“In contrast to actinmicrofilaments and microtubules, intermediate filaments aren’t directlyinvolved in cell movements” (Cooper 2000). Intermediate filaments are extremelyflexible fibres, with high tensile strength due to their coiled structure, thatplay a structural role in the cell. They are composed of 6 classes of variousintermediate filament proteins. One type, the Lamins, forms the Nuclear Laminainside the inner nuclear envelope which provides a scaffold for the nucleus.
The remaining intermediate filament proteins are twisted into a coiled coilstructure which provides mechanical strength to the cell by extending acrossthe cytoplasm. Microtubules are long, hollow cylinders, composed of polymers of theglobular protein tubulin. One end of microtubules is usually attached to themicrotubule-organizing centre (MTOC) which is the centrosome that isresponsible for their assembly. Microtubules play a key role in determiningcell shape and are also responsible for movements of the cell, including thepositioning of membrane organelles and intracellular transport; they areresponsible for separating chromosomes during cell division, as they canrearrange themselves to form a mitotic spindle. Microtubules are also capableof cilia formation which are motile ‘whip-like’ projections of the plasmamembrane. Each major filament of the cytoskeleton is important for differentaspects of the cell’s properties.
The actin microfilaments are two strandedhelical polymers of the protein actin and are arranged into a “variety oflinear bundles, 2D networks and 3D gels” (Alberts et al., 2015). Actinfilaments are highly concentrated in the cortex that underlies the plasmamembrane. They are involved in providing shape to the thin bilayer and formingprojections on the cell’s surface including lamellipodia and filopodia whichallow the cell to sense their external environment and are necessary forwhole-cell movement (locomotion).
Actin filaments are also responsible forcytokinesis resulting from their contraction, pinching the cell into twodaughter cells. Bundles of actin filaments, with myosin-II, together formcontractile stress fibres that are held together by crosslinking proteins. Theyexert mechanical tension on the cell surface and stabilise the position of thenucleus. They are usually anchored to focal adhesions which structurally linkthe extracellular matrix to the actin cytoskeleton and, therefore, they play akey role in coordinating cell migration and adhesion.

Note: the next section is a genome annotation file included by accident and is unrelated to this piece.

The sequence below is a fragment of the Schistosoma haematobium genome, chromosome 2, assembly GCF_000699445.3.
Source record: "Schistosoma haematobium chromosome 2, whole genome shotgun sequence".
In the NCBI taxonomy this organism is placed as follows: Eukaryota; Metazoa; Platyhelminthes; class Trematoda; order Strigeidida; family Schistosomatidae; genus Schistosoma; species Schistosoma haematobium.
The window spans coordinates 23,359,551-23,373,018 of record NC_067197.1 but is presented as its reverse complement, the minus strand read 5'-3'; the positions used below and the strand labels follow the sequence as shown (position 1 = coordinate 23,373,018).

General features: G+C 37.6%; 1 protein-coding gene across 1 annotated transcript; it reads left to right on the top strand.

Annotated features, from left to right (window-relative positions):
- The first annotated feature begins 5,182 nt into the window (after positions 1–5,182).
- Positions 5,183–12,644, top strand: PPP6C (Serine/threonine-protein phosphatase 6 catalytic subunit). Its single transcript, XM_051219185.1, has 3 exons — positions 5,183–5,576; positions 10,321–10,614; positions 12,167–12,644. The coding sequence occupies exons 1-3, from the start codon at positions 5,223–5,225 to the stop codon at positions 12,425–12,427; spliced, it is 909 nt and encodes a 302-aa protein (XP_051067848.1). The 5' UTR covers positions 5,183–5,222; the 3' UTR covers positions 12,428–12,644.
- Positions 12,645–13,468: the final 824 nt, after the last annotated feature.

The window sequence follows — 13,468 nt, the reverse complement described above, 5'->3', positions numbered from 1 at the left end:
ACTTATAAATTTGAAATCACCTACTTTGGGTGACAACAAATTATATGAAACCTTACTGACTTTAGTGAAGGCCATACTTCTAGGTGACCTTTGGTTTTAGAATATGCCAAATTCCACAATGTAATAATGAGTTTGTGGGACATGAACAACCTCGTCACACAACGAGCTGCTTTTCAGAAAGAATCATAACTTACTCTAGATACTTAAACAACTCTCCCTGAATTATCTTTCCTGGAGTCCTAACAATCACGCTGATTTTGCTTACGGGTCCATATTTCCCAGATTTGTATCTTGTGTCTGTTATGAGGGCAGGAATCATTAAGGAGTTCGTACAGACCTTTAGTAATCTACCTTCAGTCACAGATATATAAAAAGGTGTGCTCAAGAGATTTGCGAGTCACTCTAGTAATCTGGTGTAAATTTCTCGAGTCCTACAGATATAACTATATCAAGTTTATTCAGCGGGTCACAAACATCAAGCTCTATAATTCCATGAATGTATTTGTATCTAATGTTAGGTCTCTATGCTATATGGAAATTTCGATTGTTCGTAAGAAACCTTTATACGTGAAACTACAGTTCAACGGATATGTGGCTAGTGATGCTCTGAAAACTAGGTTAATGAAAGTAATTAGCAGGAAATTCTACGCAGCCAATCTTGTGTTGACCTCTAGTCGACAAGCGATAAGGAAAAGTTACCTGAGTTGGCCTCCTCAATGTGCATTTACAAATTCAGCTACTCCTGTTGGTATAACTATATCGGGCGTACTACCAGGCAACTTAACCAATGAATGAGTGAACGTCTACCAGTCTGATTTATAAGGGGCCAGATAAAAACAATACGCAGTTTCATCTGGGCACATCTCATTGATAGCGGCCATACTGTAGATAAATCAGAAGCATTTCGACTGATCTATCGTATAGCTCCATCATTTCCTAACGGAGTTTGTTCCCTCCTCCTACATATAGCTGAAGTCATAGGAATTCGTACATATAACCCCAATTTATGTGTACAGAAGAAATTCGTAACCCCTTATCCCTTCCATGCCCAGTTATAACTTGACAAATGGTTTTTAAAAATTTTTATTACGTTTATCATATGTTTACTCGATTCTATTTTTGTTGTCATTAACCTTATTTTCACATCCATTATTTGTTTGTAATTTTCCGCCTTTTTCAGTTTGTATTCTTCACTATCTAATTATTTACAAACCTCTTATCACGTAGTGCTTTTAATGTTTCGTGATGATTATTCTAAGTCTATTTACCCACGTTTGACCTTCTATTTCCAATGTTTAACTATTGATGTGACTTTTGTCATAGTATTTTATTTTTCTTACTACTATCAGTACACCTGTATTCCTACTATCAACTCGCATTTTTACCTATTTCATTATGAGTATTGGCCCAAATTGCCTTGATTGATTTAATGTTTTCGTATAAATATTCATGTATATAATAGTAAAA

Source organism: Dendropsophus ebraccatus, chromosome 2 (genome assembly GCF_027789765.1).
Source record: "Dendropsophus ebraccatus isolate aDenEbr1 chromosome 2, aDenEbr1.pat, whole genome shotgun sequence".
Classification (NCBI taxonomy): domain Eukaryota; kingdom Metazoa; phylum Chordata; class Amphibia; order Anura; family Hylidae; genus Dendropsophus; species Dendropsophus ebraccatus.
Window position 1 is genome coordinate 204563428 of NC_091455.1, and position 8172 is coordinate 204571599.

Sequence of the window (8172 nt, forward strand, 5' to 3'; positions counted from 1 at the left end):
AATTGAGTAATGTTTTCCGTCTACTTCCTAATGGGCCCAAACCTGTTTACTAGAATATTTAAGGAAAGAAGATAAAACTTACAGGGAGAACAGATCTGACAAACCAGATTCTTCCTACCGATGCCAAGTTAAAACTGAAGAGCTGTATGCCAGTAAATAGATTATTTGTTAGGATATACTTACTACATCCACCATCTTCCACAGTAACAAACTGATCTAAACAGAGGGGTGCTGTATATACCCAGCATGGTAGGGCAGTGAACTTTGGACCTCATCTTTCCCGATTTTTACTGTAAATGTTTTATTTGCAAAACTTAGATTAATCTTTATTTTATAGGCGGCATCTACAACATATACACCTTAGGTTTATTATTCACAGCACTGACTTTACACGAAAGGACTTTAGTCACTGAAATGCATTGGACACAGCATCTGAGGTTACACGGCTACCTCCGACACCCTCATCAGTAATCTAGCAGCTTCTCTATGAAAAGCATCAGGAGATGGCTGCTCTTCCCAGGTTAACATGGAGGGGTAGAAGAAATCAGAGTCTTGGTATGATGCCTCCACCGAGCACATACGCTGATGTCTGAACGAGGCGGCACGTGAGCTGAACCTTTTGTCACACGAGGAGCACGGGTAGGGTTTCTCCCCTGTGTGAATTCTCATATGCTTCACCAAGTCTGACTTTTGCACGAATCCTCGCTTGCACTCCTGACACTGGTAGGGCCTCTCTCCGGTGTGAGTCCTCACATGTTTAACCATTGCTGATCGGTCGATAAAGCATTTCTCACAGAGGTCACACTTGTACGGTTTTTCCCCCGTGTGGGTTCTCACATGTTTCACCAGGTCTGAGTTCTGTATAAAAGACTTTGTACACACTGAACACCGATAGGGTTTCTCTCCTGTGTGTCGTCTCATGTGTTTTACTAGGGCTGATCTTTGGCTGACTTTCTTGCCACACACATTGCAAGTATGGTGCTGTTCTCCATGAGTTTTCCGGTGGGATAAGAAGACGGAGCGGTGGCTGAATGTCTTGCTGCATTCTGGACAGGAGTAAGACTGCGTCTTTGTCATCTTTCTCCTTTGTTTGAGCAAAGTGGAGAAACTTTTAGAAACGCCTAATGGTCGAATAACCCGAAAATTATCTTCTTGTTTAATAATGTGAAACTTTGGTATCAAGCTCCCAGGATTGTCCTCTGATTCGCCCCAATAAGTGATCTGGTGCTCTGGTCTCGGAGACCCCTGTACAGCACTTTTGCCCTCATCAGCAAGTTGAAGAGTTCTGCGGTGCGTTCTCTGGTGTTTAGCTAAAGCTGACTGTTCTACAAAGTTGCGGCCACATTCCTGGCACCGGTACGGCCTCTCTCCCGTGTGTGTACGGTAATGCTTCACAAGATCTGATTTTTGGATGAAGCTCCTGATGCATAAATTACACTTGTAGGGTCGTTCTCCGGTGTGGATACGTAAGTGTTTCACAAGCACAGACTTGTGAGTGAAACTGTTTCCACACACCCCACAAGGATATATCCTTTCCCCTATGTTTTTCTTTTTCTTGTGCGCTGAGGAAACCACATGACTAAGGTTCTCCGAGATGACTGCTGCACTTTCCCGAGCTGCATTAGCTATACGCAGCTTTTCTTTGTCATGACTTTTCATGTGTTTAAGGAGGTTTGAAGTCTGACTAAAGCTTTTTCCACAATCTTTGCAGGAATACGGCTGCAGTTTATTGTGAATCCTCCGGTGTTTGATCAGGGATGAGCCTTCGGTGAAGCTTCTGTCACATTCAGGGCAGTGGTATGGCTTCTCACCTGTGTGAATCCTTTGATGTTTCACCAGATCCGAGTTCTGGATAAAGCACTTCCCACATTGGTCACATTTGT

Interactions of complexescontaining proteins regulate the focal adhesions such as integrins, paxillinand vinculin, with vinculin beingthe major connection to the actin cytoskeleton. In this experiment, we performed a mixture of different stains on HeLacells which included FITC-phalloidin, DAPI and Alexa Fluor 568 stains that eachbind to specific regions. This allowed for the illustration of various cellstructures, formed from the assembly of cytoskeletal filaments, on a DSDconfocal microscope. Each stain has been selected to enable us to observecertain structures. FITC-phalloidin selectively stains actin filaments(F-actin) green and this therefore includes actin cytoskeleton features such asstress fibres, lamellipodia and filopodia. DAPI emits blue fluorescence uponbinding strongly to AT-rich regions of DNA and will thus stain nuclei blue.
Alexa Fluor 568 is used to visualise focal adhesions which will stain red,including proteins such as paxillin. This has proved to be very important indetermining the structure and function of the cytoskeleton. The cytoskeleton is a cellular scaffold composed of 3 major filaments:actin microfilaments, intermediate filaments and microtubules, which functionin cooperation with one another to maintain cell strength, shape and itsability to move. The cytoskeleton is located within a cell’s cytoplasm and iscrucial for cells to function as it provides structural support and,additionally, plays a role in the transport of organelles and cell growth,division, and movement. The fluorescent staining of cells has enabled thein-depth study, and therefore enhanced the knowledge, of cytoskeletalstructures as their major features can be visualised.